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Stupid, stupid CSS

Posted by james on July 24, 2008

I've been making webpages for so long now, and I remember when I first started learning CSS. At first it seemed confusing; a whole separate and more complicated language for specifying colors, fonts, and sizes for webpages when we already had perfectly fine HTML. Slowly, it started to make sense; it was like a macro language for HTML, except one that actually gave some benefit. Declare a class, make some changes, and every title on your webpage changes color. You could even do layout with it, which was awesome.

But I've since become disenchanted with CSS. It was amazing when all the big browsers started to support the main items, but there's always been compatibility issues. It's gotten to the point where no matter how simple a CSS change is, there's a good chance that it'll break something on your website due to some crazy browser bug. But there's something even worse than bugs; intentional quirks.

CSS has so many strange little quirks that were intentionally put in, it boggles the mind. One annoying one is the box model. So you want a box on the page 500 pixels wide. Easy!
<div style="width:500px;"></div>
So easy! Now add some borders:
<div style="width:500px; border:10px solid black;"></div>
And wait... now it's 520px wide. What happened? The great CSS designers decided that when you wanted to specify the width, you really meant the content. So there's really no way to specify outside width, you have to hack it. How in the world is this useful? It's completely counter intuitive, but worse yet it prevents you from building relatively easy constructs unless you nest block inside block with some crazy CSS to get around this very simple thing.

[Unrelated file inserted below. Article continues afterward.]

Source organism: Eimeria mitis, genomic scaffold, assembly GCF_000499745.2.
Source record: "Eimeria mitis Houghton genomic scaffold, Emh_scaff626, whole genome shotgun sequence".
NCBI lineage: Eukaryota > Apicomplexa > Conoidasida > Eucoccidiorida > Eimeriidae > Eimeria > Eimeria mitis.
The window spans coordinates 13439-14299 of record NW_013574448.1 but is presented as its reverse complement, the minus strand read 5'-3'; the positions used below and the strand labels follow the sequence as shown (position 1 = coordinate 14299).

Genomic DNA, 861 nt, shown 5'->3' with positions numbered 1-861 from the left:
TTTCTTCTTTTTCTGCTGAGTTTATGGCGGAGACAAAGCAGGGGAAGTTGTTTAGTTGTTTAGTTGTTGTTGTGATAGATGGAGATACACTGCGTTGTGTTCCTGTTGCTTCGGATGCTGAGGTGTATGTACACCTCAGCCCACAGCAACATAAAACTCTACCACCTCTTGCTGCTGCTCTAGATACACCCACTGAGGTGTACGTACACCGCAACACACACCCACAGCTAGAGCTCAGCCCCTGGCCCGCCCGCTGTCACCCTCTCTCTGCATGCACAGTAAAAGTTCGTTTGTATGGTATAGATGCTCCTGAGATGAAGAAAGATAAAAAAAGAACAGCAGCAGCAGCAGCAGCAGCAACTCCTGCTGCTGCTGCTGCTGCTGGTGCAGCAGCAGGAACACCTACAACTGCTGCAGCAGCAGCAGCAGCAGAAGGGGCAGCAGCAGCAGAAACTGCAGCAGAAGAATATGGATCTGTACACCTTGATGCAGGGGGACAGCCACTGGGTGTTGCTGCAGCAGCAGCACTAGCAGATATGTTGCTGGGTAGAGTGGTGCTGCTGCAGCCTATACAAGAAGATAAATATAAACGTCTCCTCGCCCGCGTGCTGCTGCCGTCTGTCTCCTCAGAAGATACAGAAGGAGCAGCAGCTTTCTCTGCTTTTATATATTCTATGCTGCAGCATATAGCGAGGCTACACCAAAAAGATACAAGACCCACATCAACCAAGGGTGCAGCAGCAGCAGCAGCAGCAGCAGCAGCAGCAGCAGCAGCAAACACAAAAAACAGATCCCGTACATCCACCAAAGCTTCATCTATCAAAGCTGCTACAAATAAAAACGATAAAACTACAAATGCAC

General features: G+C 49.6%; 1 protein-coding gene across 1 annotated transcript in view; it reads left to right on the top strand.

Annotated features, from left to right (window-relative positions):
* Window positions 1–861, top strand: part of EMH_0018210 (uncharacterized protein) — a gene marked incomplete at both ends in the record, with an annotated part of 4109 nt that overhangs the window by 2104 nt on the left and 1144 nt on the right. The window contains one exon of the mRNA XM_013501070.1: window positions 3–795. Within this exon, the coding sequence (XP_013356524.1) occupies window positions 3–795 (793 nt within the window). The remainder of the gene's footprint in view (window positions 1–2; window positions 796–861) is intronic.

Next, we have margins. Let's make a box:
<div style="width:200px; height:200px; background:silver;"></div>
Great! It's a 200 x 200 box. Now let's add a smaller box that's 10px away from all edges, which by default should end up in the upper-left side:
<div style="width:200px; height:200px; background:silver;"><div style="margin:10px;"></div></div>
All of the sudden, CSS makes a great "optimization" for you: the margin is removed from the inside box and transferred to the outside box. How... asinine. There are all sorts of explanations that go over why this is "correct", why it's desirable, how to get around it, blah blah blah. The bottom line is that it's behind the scenes magic that CSS does, totally counter intuitive, and hard to work around. You have to introduce all sorts of border, padding, and margin hacks to get around it.

But for a language designed from the outset to make sense, why should we have to *get around* anything?? Many of these Intentional CSS Bugs were justified from the standpoint of a content-oriented, layout agnostic mindset. If text is king, then who cares if you can't specify box widths in pixels... just set a text size and let it wrap! Who cares if you can't float items and center at the same time, or vertically center *anything*, or set margins explicitly. Just let CSS collapse margins as it sees fit, in a way that really only makes sense for a Paragraph-tag-loving non-designer who believes lynx was the climax of browser development.